Cash boost for Caledonian Club literacy programme

Glasgow Caledonian University's multi-award winning widening participation and community engagement initiative, the Caledonian Club, has secured funding from the Scottish Children's Lottery to support its targeted literacy programme.

A donation of £28,500 will boost the Primary 2 Literacy Programme, which is now in its fourth year and works with selected pupils to help improve literacy levels as well as confidence and enjoyment in reading.

The Club, which is recognised by Universities UK as one of the nation's best university breakthrough initiatives, recognises that literacy skills in particular are fundamental in providing young people with the best platform from which to engage fully with learning as well as being essential in every day work and life.

Since its launch, the P2 Literacy Programme has worked with over 120 pupils. Sessions are led by trained Literacy Mentors who are undergraduate students or alumni of the University. Literacy Mentors visit pupils at school, delivering one-to-one paired reading and working with small groups of pupils on phonics based lessons. Mentors work with the same pupils each week and aim to build a positive and supportive relationship that encourages engagement with learning. Teachers in the Club's partner schools have witnessed positive behaviour changes in pupils as well as greater confidence and enthusiasm for literacy based tasks in the classroom.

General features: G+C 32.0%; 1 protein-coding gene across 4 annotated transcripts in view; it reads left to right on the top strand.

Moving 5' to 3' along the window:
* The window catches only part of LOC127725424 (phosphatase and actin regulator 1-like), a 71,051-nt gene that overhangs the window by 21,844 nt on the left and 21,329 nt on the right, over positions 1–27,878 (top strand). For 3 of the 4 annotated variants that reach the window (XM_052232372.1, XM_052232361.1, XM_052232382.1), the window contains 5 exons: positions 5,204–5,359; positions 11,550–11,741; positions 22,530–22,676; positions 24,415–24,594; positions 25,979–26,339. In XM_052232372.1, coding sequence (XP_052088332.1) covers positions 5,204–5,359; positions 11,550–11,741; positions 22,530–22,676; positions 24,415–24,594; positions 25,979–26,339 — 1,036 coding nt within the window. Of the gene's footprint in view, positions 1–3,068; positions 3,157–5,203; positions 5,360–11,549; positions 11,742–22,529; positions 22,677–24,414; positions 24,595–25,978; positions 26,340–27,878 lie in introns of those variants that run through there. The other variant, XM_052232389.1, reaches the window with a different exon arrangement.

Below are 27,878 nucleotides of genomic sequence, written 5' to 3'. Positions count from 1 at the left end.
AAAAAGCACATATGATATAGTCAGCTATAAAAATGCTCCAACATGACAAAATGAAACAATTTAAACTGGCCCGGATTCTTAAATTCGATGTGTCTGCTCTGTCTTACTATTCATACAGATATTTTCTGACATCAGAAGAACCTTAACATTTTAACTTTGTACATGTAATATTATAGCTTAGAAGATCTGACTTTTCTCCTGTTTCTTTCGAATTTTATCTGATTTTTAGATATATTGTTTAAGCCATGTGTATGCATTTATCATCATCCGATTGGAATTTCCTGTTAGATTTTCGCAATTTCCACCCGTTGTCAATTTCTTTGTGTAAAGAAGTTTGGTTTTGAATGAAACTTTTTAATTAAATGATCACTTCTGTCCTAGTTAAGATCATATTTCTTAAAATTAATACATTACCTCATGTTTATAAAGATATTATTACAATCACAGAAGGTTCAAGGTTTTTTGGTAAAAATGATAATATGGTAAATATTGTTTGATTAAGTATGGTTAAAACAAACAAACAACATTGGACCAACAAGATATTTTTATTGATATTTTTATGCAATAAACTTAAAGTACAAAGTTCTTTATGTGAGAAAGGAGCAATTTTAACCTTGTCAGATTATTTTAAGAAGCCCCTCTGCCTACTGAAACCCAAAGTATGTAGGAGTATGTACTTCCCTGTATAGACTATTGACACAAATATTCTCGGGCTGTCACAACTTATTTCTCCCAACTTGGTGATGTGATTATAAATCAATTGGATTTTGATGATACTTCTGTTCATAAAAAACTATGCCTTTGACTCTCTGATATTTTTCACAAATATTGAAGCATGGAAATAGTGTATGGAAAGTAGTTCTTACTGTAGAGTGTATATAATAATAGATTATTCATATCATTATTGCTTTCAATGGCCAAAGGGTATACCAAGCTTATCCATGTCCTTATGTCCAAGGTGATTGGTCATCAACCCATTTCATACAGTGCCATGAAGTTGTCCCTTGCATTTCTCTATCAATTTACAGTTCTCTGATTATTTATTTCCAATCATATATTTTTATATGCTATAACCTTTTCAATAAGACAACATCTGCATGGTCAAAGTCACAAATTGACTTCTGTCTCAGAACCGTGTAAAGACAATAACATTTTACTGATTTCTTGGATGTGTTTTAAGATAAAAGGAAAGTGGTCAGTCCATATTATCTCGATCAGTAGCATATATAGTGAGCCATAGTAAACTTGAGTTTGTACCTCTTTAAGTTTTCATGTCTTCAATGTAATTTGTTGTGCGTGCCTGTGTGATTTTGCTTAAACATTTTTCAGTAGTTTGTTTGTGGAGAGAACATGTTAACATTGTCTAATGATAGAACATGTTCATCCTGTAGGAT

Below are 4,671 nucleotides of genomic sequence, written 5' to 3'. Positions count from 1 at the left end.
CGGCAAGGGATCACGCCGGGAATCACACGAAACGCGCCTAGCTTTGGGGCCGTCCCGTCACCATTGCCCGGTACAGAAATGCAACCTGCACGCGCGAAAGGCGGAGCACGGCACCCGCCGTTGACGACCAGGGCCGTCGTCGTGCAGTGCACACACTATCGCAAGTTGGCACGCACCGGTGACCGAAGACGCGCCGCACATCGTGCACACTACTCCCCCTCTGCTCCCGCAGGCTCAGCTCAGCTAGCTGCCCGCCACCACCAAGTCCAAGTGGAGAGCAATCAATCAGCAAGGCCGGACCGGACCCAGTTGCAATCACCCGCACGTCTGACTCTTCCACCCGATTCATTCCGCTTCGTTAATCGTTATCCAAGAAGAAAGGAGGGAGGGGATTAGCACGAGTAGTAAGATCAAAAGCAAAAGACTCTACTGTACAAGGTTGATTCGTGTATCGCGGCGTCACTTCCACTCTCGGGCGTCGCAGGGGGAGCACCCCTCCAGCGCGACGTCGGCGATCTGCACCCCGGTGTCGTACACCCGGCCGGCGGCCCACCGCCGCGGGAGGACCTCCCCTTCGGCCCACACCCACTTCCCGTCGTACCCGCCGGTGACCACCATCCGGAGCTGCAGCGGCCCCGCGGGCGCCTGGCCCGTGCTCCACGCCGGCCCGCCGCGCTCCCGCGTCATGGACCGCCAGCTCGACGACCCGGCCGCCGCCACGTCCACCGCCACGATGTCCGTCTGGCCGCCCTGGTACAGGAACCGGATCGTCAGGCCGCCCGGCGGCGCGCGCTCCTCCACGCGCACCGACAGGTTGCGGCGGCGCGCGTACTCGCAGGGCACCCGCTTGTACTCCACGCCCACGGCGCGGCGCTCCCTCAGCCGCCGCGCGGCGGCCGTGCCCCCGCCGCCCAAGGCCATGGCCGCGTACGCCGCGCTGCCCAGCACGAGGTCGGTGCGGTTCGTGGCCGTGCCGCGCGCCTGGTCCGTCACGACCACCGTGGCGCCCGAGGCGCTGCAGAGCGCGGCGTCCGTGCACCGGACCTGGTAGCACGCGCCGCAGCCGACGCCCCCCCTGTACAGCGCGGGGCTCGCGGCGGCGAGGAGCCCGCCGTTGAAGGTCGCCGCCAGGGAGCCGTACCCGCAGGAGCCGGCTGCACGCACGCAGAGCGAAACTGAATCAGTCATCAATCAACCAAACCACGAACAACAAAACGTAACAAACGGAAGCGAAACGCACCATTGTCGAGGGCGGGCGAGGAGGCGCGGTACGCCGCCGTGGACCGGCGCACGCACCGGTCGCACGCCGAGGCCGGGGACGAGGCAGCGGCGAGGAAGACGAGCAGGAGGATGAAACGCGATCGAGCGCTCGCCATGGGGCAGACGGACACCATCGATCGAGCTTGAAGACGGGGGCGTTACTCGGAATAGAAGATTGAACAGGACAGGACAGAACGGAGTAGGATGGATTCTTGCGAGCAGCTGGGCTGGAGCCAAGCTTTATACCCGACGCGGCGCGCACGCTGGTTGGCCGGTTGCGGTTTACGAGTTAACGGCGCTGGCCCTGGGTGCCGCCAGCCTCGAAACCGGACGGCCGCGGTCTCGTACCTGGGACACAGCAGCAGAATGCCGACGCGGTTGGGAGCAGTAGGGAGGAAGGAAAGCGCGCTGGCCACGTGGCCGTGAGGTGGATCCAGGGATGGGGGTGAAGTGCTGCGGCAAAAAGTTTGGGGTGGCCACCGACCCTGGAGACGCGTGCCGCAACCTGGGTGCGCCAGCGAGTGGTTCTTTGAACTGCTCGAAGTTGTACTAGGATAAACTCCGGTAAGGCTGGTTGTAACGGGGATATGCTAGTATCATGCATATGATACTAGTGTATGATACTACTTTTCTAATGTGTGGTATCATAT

Nathan Tagg, Manager of the Caledonian Club, said feedback from partner schools and pupils has been positive and the project's benefits go beyond the educational gains. "The sessions focus on storytelling and the joy of reading to encourage engagement in learning. The one key takeaway, above and beyond the impact on their actual reading ability, is the confidence that pupils get from taking part in the project."

Jillian Watt, Director of the University's Foundation, which raises funds to provide a variety of educational opportunities, said: "We are extremely grateful to Scottish Children's Lottery for this generous donation. Its support will help to deepen one of our core outreach projects that is focused on addressing one of the biggest barriers in pupil attainment today – literacy skills."

Michelle Kinnaird is trustee of Chance to Study, which operates as a society lottery under the Scottish Children's Lottery. Chance to Study supports projects which aim to improve children's education through their school years and into young adulthood, and ensure that all young people in Scotland have the opportunity to learn, develop and fulfil their potential.

Michelle said: "Chance to Study believes that every child, no matter their background, should be able to maximise all the opportunities open to them during their school life, gaining the knowledge and experience that will help them take their place in society.

"I am delighted that this grant will support the valuable work of Glasgow Caledonian University. Thank you to those who play the Scottish Children's Lottery - you are helping to support the great work that our charities undertake."

The Scottish Children's Lottery was launched in October 2016 to raise money for children in Scotland, with proceeds helping to improve the lives of children right across the country and make a real difference to those who need it most.